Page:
Remembering the life of Rev. Dr. James Seawood
I am grateful for this moment to express the deepest sympathy of New Brunswick Theological Seminary to the Seawood family and friends; to the congregation of the Brighton Heights Reformed Church; and to the many colleagues and friends who worked with Sea over his remarkable life and career.
There will be many who will express gratitude for the gifts and qualities that made Sea such a special and sacred person to so many of us. I want to say a word regarding his unique role at the Seminary. It was about forty years ago that the then President, Dr. Howard Hageman, had a vision to make New Brunswick more accessible for those who had to continue to work and could only attend class in the evening. This vision was made possible through the work of many from the mid-1970s on. But it was Drs. Wilbur Washington, Benjamin Alicea, Warren Dennis as well as James Seawood, our first faculty of color, who helped make our community as well as our program accessible. It was also Sea, who was Dean of Students at New Brunswick in the 1990s, who helped us understand what it meant for the soul of a community to welcome the gifts and graces of a richly diverse group of students, staff and faculty.
It has been remarkable over the years the number of alumni who have stopped me to share the important roles Sea played in their lives. From the first contact when they were discerning their call to ministry to the last moment of their theological education as they walked across the chancel at Kirkpatrick Chapel, Sea was attentive and caring, deeply interested and wisely encouraging. He loved people and people knew it! Sea became for many an incarnation of a Seminary that was dramatically changing and ever sensitive to the diversity of our evolving community.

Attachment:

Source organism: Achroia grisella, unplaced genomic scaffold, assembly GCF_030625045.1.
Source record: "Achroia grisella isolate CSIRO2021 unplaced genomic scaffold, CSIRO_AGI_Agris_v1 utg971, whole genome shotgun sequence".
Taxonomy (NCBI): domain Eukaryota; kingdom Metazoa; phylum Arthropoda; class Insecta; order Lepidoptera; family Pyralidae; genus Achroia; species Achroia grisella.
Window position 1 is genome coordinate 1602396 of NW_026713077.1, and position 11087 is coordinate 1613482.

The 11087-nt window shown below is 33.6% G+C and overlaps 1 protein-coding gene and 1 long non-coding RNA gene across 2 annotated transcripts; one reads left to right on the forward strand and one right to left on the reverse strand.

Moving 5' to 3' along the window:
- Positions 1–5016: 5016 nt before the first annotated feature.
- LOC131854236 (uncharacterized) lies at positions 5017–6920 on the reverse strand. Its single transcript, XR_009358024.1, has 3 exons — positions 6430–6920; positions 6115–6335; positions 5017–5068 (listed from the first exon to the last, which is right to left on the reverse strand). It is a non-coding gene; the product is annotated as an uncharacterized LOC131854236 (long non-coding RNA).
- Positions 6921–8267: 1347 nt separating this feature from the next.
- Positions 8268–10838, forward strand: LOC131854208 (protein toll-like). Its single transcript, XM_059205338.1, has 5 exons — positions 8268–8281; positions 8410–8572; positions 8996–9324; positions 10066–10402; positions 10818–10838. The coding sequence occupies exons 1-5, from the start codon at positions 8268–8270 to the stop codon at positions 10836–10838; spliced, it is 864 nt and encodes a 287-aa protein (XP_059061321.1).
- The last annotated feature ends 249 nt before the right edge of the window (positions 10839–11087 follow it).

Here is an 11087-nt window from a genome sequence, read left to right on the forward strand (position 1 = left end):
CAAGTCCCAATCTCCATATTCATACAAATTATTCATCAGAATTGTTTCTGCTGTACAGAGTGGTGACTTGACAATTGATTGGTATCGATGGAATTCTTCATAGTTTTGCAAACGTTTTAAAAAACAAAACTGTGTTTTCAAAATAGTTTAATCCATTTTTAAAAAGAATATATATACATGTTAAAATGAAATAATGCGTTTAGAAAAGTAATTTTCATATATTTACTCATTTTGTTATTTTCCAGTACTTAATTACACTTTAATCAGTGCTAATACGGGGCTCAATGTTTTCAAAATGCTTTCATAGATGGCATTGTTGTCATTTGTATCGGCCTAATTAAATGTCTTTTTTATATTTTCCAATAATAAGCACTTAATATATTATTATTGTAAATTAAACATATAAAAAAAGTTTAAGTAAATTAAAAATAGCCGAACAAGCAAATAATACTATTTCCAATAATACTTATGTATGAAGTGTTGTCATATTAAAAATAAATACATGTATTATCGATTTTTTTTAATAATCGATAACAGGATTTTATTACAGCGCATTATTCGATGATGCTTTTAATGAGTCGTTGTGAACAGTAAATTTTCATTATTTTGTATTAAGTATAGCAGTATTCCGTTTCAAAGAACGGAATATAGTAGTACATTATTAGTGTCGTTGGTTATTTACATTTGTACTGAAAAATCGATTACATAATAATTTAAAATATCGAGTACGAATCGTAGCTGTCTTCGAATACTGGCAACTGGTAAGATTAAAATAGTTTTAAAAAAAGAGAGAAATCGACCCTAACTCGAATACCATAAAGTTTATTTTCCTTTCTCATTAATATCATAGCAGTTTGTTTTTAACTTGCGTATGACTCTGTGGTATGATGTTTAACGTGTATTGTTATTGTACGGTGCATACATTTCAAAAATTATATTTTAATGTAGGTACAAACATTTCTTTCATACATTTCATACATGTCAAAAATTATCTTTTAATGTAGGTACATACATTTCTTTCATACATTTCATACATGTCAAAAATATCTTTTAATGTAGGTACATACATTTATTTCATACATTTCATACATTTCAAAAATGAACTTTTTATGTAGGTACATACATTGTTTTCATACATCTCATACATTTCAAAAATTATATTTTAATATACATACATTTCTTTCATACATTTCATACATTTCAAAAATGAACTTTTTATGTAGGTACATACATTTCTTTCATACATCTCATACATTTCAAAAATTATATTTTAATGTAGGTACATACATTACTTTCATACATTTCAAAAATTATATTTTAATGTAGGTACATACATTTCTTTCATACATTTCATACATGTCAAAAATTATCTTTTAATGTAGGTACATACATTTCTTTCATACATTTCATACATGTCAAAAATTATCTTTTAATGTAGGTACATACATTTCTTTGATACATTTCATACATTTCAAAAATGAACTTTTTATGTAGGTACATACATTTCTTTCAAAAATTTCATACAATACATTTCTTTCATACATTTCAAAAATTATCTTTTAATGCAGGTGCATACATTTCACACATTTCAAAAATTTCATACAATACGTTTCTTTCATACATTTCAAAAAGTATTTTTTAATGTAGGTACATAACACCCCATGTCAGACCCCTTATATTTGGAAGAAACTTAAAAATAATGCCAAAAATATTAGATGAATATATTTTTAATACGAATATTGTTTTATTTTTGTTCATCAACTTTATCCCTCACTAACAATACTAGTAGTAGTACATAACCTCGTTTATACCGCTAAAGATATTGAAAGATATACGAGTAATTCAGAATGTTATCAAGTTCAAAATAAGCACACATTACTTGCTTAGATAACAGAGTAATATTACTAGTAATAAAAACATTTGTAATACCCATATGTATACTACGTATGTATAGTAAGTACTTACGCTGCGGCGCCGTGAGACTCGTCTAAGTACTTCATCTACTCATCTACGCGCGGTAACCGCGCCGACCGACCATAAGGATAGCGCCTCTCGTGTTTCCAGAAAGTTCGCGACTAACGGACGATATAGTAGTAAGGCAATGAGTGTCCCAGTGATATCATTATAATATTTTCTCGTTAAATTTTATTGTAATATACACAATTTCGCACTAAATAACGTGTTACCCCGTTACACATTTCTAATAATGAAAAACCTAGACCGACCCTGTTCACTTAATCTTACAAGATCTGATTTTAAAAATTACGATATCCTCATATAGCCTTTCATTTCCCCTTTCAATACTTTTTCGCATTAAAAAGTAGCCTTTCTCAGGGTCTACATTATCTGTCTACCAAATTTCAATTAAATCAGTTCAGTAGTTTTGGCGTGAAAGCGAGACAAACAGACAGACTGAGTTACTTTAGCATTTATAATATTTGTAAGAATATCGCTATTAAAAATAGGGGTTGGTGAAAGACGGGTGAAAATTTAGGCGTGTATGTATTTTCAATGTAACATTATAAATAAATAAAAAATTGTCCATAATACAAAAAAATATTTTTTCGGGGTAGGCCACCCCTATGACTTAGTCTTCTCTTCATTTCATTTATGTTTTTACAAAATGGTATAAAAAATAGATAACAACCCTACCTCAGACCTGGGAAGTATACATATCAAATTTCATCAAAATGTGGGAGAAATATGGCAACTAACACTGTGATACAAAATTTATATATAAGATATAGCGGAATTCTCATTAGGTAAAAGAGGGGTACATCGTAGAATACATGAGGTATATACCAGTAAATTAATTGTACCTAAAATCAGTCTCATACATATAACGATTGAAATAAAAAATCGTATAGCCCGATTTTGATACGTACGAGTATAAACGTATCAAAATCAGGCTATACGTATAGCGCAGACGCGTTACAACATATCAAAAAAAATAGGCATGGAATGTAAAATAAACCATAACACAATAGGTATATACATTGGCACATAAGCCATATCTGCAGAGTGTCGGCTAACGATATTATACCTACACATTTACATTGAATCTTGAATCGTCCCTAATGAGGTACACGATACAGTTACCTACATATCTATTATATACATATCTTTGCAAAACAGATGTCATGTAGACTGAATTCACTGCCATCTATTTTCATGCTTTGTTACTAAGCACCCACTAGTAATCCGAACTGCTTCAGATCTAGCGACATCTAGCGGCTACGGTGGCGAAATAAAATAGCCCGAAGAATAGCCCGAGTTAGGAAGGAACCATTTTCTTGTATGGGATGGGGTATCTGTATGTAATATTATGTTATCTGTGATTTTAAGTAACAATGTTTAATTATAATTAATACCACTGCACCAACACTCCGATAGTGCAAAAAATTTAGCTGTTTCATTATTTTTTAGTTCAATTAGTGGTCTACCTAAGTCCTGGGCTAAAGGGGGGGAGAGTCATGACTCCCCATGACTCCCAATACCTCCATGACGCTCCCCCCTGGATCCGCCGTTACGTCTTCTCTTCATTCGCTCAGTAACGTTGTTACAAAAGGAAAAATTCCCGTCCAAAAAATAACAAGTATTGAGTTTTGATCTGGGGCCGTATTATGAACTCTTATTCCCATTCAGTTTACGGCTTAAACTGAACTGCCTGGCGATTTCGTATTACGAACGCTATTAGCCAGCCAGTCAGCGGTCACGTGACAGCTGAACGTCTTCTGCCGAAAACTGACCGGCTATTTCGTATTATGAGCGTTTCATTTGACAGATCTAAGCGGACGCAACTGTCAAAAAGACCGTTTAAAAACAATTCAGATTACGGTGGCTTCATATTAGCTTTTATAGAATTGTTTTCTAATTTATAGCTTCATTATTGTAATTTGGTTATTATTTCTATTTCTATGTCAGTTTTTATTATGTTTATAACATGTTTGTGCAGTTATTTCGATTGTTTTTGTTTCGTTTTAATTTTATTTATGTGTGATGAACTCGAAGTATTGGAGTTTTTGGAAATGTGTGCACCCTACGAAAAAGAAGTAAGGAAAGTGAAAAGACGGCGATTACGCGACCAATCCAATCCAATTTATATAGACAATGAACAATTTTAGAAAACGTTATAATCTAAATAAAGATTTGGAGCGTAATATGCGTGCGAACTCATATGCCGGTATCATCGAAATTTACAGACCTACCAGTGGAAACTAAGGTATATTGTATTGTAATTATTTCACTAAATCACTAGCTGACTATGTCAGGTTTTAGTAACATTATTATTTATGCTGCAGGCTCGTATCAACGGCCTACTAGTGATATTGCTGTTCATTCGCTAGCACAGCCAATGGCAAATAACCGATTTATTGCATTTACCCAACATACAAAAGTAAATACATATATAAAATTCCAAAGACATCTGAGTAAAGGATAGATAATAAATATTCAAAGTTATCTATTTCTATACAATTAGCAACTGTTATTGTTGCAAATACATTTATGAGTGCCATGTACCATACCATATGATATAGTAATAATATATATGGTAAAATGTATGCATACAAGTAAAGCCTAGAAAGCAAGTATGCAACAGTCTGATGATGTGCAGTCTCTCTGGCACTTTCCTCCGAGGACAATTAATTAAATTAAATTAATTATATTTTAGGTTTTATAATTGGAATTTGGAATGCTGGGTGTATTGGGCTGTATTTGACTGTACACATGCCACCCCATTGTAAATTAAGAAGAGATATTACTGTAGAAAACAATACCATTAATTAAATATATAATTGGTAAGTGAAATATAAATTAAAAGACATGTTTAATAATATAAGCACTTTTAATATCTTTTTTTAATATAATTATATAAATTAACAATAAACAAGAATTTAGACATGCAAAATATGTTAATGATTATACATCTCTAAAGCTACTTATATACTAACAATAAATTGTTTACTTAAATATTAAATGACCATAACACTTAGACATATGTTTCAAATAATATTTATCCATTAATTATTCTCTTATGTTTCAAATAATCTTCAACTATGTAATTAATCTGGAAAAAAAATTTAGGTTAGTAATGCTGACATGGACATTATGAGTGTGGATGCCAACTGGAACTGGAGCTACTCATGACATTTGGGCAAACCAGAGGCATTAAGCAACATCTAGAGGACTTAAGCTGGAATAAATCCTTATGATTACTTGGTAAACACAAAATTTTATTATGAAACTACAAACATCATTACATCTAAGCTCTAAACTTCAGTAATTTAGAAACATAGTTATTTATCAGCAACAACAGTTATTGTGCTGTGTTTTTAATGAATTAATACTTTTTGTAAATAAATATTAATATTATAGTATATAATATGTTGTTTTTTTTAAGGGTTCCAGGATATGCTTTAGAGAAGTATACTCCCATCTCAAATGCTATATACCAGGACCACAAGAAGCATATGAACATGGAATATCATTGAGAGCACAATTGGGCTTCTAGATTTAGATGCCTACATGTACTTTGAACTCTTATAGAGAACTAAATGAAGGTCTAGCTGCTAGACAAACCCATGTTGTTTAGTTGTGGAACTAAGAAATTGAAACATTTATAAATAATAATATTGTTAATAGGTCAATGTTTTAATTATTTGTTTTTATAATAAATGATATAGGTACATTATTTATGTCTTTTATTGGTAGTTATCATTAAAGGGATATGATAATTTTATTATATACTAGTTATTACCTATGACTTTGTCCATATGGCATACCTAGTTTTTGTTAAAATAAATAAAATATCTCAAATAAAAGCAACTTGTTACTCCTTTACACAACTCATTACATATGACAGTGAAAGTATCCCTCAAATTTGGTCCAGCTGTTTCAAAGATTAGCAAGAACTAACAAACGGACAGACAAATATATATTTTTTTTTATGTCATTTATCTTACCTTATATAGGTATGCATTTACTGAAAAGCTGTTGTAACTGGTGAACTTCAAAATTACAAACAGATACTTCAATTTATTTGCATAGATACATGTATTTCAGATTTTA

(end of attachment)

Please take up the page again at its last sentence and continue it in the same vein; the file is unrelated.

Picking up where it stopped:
On Wednesday evening at the Seminary one of the students Sea recruited to the Seminary, now a 70 year retired RCA pastor, shared a brief story that I suspect could be repeated over and over again. About 15 years ago this lay leader of an RCA church who was deeply involved in his congregation, volunteered at a mission in Atlantic City as well as with another non for profit closer to his home, called the seminary and Sea answered the phone. After listening to his story he exclaimed, "Man, you are already involved in ministry up to your neck, it is time for you to come to seminary!"
We give thanks in this day for the grace God shared through James Seawood with those of us in the community of New Brunswick Seminary. We give thanks for his life and vocation of ministry, for his gifts and his graces, for his presence and the peace that he shared. We give thanks for James Seawood and commend him into the everlasting arms of the God who created him and carried him throughout his life. Amen.